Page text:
The Model T and its international cousins (the Austin 7, the Peugeot Bébe, the BMW Dixi) changed motorcycling itself, freeing two wheels to be what they are best at; delivering an erotic injection of Life to the rider, providing thrills, excitement, prestige, and danger in equal measure. Very few automobiles, no matter how sexy, deliver the all-senses stimulation of a motorbike; the nature of all but the most sporting automobiles is to insulate the driver from the assaults of Nature and the road, whereas the motorcyclist embraces all these as the essential appeal of a vulnerable, sensate Life. The mundane and inexpensive car increased the public’s desire to travel, they saw value in being taxed to improve roads and infrastructure, which of course benefitted motorcyclists as well; while smoothing the way for good citizens to drive to work, newly paved highways meant the increasingly fast bikes of the 1920s could leave long black streaks on those roads.

A 1914 NUT (Newcastle Upon Tyne) ad, after a good run at the Isle of Man TT on a 500cc v-twin. [Vintagent Archive]
During the 1914-18 ‘Great War’, the only advertising with speedy motorcyclists showed dispatch riders (a new feature of war) high-tailing it across shelled fields, narrowly avoiding burst bombs and certain death. Motorcyclists have always understood the rest of the world holds lethal threats – the road, the car, the dog- but in WW1, they were literal moving targets…”just because you’re paranoid doesn’t mean they’re not trying to kill you!” After the madness of the Great War, the market was flooded with ex-military machines painted to civilian colors, while factories needed a moment to transition away from military production, and introduce new models to a public eager to forget the horror.

By 1921 NSU ads were aggressively modernist and nearing abstraction…but still looked fast. [Hockenheim Museum Archive]
In prosperous England and the US, and eventually the rest of Europe, the late ‘Teens became the ‘Roaring 20s’, which were exactly that, echoing with the blast of powerful engines from increasingly reliable motorcycles and cars. While lightweight bikes dominated European roads and much of the English market, they nearly disappeared in America, which grew its own heavy-duty branch of the motorcycle tree. Even in countries crowded with fizzy, smoky little two-strokes, all eyes were on the big machines, winning important international races and setting World Speed Records. Motorcycle advertising, which had its ear bent by the Futurists, was soon treated to a one-two punch of graphic design; Art Deco and the Bauhaus.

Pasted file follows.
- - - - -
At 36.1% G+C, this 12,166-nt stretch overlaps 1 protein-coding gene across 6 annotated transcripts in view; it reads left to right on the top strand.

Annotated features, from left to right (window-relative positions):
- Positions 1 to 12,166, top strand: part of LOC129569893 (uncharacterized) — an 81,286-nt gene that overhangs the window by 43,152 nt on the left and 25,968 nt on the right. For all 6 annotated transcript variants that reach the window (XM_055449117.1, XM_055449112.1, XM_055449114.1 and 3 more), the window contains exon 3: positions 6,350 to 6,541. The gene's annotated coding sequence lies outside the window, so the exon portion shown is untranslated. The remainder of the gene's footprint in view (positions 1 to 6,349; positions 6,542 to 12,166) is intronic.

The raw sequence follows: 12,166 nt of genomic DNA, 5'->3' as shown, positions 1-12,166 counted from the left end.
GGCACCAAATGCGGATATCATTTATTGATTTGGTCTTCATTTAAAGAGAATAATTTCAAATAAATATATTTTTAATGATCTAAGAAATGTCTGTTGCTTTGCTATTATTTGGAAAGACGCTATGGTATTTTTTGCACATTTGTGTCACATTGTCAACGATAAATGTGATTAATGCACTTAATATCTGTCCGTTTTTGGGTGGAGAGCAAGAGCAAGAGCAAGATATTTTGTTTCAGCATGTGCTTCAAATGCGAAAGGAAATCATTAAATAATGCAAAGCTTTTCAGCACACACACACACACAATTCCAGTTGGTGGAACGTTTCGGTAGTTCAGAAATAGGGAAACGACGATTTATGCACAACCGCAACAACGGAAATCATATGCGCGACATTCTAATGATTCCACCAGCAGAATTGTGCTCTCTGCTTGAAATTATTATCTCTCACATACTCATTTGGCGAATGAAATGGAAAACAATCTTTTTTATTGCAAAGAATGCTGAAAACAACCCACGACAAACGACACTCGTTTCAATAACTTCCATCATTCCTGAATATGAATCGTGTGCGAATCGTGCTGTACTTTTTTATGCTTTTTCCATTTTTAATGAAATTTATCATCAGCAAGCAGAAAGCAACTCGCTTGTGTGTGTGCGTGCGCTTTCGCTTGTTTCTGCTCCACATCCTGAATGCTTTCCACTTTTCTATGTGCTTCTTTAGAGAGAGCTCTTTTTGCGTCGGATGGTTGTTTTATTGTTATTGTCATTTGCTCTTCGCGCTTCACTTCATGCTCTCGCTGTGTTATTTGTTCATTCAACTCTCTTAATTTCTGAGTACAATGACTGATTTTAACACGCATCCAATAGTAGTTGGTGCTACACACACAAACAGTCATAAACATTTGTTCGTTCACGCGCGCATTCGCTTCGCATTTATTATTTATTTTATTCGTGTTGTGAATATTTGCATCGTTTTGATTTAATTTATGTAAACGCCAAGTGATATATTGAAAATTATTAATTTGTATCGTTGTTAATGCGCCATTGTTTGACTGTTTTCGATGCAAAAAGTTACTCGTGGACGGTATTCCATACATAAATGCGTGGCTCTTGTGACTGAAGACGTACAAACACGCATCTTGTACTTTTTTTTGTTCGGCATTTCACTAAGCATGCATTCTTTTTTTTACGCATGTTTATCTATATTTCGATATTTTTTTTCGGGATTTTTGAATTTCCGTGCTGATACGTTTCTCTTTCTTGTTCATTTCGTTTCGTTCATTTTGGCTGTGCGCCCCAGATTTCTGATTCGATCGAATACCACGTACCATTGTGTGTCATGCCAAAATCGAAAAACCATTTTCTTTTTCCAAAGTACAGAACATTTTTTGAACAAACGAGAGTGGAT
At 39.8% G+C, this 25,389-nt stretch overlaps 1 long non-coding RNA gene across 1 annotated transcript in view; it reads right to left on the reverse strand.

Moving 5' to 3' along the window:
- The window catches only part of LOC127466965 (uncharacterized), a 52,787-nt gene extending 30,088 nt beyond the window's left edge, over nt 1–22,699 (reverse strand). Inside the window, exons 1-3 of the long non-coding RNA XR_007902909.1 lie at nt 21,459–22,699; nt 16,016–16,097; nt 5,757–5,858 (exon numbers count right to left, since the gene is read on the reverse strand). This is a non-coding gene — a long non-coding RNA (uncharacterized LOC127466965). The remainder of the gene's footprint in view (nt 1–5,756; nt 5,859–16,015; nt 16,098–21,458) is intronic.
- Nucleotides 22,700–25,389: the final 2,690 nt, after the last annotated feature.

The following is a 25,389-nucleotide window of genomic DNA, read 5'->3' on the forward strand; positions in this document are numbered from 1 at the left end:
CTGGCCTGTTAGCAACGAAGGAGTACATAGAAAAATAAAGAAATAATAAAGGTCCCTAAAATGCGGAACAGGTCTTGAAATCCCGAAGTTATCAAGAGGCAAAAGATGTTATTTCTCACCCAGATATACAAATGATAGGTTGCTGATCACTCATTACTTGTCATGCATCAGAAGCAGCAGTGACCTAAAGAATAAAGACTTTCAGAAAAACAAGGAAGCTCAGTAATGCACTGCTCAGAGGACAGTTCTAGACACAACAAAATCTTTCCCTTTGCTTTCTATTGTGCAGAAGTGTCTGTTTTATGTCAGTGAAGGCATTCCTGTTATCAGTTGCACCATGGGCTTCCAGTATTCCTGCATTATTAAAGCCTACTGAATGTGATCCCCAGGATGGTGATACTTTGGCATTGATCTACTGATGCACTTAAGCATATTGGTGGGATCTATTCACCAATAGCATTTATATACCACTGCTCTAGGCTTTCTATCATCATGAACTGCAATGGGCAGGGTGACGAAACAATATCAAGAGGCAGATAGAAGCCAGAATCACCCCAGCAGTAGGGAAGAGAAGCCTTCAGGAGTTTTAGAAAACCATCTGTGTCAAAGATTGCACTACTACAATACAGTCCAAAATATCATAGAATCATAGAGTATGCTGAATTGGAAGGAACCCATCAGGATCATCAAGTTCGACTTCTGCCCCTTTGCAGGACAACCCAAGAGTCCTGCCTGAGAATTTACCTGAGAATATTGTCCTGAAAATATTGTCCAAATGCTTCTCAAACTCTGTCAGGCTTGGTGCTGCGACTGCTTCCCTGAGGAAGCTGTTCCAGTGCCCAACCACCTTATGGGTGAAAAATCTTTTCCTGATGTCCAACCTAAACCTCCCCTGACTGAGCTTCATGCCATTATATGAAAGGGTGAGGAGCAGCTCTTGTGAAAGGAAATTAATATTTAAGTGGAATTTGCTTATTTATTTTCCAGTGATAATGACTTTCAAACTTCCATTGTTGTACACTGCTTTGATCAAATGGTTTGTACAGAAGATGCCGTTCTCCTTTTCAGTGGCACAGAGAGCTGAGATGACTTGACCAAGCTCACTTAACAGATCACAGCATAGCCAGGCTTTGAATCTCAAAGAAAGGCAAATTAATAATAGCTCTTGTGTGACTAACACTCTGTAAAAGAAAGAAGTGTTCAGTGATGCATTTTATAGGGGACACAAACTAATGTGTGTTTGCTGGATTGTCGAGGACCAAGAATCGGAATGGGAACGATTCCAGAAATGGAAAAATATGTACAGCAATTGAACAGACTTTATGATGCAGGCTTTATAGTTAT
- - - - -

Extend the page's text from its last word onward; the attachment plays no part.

The Bauhaus comes to two wheels: a BMW brochure from 1930; roaring past obstacles at a time of economic chaos in Germany. [Hockenheim Museum Archive]
Art Deco began to change the ‘look’ of bikes in the 1920s, with general prosperity reflected in shiny nickel, and pressed-metal shapes of mudguards and tanks which were suddenly ‘styled’, rather than collections of well-arranged boxes. Deco also transformed the visual representation of motorcycles in advertising, as graphic artists competed to out-style each other in presenting two-wheelers as geometric, hurtling masses, slanting towards the horizon – in imitation of Jacques Henri Lartigue’s large-format camera distortions of racing cars of 1911 onwards, his accident of the lens (created by a slow horizontal shutter plus a panning camera motion) inspiring generations of designers.

Cunning use of a slow horizontal shutter and panning camera motion invented the ‘oval’ racing wheel distortion. Jacques Henri Lartigue, 1912. [Vintagent Archive]
Such imagery changed how motorcycles inhabited people’s thoughts, by planting visual clues that motorcycles were now chic accessories for well-paid, or merely aspirational new owners. The very concept of advertising, which can be stretched to cover industry press coverage, is an attempt to change the perception of the public towards material goods, in order to make them appealing enough to part with hard-earned cash.

Ernst Henne on the fearsome BMW WR750 supercharged 750cc record-breaker with which he recorded 150.73mph at Tat, Hungary, in 1932. [Hockenheim Museum Archive]
As the 1920s progressed, the development of German Bauhaus typography and graphics integrated both the Futurist and Deco languages, codifying the ‘modern look’ of advertising, and much of the publishing world as well. The spare and balanced geometry of the Bauhaus, its love of color blocks and collaged photos and paper, led to a Golden Age of motorcycle brochures and posters. Probably the best example is closest to the source; BMW, whose very logo could have been lifted from a Bauhaus instruction book, and whose bikes rapidly evolved from their first (1923) rather pokey models, to the sleek, fast, and elegant machines of the late 1920s, as the factory grew into devotees to the cult of Speed to a degree matched by none other in the industry.

Global domination, anyone? A 1938 BMW brochure depicting the soon-to-be all-conquering BMW RS255 Kompressor, with which Georg Meier would win the ’39 Isle of Man TT. [Hockenheim Museum Archive]